Innovation: Getting off to a Good Start

Two of the biggest danger points for innovation in an organisation are the start and the end - no surprises there.  The problem at the start of the innovation process is making sure you have solved the right problem or tackling the right opportunity.  These will be the ones of the most breadth, and the longest time frame (write to me, if you’d like a copy of my matrix for innovating strategically).

You’ll only be able to tackle the right problem/opportunity if you have framed it the right way.  This is where something with the Innovation Diamond(c) comes in very handy. Now available on Amazon.

Framing it the right way is all around how you frame your question.  The great example of where this was done poorly was the “solution” of more roads to resolve traffic congestion.  In the 70s, the problem of traffic congestion was framed as too many cars not enough roads - clearly this is your framed in more roads were solved the problem.  However, consider these other frames for the same problem:

  • if the problem is too many cars on the road during peak hour - the solution to this might be staggered starting and finishing times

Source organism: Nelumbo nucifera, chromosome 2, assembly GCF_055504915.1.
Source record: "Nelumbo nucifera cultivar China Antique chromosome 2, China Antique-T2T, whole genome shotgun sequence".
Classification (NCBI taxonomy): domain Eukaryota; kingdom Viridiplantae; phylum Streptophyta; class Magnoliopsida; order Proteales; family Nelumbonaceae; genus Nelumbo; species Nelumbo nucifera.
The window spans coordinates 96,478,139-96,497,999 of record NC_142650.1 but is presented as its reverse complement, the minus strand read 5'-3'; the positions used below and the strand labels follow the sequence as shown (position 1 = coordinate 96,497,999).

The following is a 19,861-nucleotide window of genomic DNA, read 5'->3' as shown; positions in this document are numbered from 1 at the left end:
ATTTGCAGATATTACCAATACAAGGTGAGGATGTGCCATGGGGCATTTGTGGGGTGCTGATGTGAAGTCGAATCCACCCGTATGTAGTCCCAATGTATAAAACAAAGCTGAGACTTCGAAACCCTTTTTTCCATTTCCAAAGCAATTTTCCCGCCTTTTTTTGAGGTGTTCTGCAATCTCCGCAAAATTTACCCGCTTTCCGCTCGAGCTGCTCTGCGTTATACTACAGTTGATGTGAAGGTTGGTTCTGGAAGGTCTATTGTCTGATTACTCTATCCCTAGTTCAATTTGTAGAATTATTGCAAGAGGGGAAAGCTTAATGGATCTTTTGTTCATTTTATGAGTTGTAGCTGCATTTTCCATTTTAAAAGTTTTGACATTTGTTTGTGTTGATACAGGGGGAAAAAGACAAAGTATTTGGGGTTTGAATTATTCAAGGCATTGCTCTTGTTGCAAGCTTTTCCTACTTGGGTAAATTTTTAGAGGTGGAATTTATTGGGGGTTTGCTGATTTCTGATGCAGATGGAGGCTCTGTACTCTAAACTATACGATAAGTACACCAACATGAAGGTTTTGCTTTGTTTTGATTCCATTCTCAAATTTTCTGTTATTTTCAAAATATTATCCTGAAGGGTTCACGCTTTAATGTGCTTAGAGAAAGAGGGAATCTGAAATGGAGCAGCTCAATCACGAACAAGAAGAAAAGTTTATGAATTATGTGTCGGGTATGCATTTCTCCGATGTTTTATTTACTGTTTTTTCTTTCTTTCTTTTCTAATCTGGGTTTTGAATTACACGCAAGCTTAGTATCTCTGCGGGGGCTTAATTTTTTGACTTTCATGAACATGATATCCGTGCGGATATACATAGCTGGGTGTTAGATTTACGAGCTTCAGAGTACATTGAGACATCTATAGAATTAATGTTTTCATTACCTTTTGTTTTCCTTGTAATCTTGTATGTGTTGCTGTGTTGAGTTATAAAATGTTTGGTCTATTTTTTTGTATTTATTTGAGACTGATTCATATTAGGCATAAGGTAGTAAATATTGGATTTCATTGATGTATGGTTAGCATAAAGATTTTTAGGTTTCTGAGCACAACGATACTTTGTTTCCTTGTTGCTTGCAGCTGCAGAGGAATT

• if the problem is getting people from home to work - the solution might include additional bicycle tracks, and better public transport
  • if the problem is framed as peoples workplaces and homes being apart - the solution might be building our cities differently.

I’ve chosen a very obvious example – but there are plenty of others. Whether thinking around the solution was too small in breadth, or in too short a time frame - have a look around your organisation and I’m sure you’ll see some. 

So in starting an innovation – focus in on the first stage of the innovation diamond, and make sure you get that right. 

If you’d like help to think strategically around your innovations, or a copy of the Innovation Diamond© - or some help to make your organisation more innovative, please get in touch on +61 (0)438 545 607 or email